Thursday, March 17, 2011

The Waves: A series of soliliquoys

The WavesThe Waves by Virginia Woolf
My rating: 2 out of 5 stars

I am not typically drawn to experimental novels. In the book group we belonged to before we had children, I remember reading John Fowles' The Magus and Vladimir Nobokov's Pale Fire and becoming frustrated with both of those books (for different reasons).

In my relatively new book group, we decided that each member would nominate three or four books and we would vote on one book for each member. The Waves was our book for March, and even though it was difficult to get through, we agreed that we would not have tried otherwise. That's the great thing about book groups--it gets you out of your comfort zone. I do not regret reading it, and it will be a book I will remember for a long time.

The Waves, Virginia Woolf's most experimental novel, is a series of soliloquoys spoken by a group of friends, individually. These people are supposedly friends, but they do not seem to have much of a connection to one another. Apparently these characters represent various personalities in Virginia Woolf's life...T.S. Eliot, E.M. Forester, Lytton Strachey, etc. It's been alternately described as following six characters from childhood to adulthood or taking place all within one day, or being several parts of one consciousness. In simple terms, it's difficult to ascertain exactly what's going on for much of the time. There is very little plot. And the characters talk about each other, but do very little interaction with each other.

The language is masterful, yes, but not in a way that draws me in enough to put up with the lack of plot or connection between the characters. I found myself scanning through so much of the book that I can't in good conscience give it more than two stars. I think if I had read it in college, and had been listening to a professor lecture on the novel's merits, I would have appreciated it more. However, at age 46, I found myself dreaming of what else I could be reading that would be more worthwhile.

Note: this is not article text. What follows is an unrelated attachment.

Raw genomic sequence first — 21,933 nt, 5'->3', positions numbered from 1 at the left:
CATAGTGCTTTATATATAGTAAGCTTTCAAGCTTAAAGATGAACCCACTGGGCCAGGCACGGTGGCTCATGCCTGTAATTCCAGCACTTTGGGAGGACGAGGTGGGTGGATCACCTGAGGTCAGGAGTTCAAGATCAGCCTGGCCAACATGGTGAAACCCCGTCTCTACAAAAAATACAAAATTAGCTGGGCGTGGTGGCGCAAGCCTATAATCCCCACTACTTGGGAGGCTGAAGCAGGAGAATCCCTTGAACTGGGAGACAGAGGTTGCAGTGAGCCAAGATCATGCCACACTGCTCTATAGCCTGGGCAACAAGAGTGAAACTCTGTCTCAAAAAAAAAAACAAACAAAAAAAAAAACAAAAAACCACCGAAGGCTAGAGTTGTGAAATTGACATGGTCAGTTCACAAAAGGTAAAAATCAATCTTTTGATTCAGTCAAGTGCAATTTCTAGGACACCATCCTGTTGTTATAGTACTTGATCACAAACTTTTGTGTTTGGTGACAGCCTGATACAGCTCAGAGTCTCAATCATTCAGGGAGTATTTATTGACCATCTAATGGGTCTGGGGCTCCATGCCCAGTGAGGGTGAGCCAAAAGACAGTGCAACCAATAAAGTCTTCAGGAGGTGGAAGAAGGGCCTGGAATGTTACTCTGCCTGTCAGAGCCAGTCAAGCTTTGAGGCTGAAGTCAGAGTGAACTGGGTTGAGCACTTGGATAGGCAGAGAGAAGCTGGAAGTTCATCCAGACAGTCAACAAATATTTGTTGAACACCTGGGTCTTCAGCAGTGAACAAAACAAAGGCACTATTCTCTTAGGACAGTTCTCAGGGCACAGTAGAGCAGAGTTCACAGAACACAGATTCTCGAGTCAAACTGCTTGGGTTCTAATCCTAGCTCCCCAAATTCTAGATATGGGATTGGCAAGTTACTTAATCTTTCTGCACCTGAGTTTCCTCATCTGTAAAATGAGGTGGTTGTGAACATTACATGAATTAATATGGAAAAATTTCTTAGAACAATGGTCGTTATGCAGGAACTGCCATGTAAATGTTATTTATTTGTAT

It didn't help that halfway through the book, the Japanese earthquake and tsunami hit. I found myself wondering why I should care about the privileged, narcissistic perspectives of this book while people were suffering on the other side of the world.

Even though none of us loved The Waves, it made for an interesting discussion at book group. We found it interesting that although Virginia Woolf wrote some great feminist manifestos, her female characters in this book were the weakest. The males took over the book--perhaps a message in itself.

I find it fascinating that on and, the vast majority of readers rate this book as five stars. (In Goodreads, 43% of readers give it 5 stars, and only 2% give it 1 star.) Many people comment that they've reread this book several times. That makes me feel completely inadequate. Maybe I've just become too old and particular to appreciate this type of book. Or maybe I would appreciate it more at another stage of my life. I found myself looking forward to moving onto a book that is more gripping.

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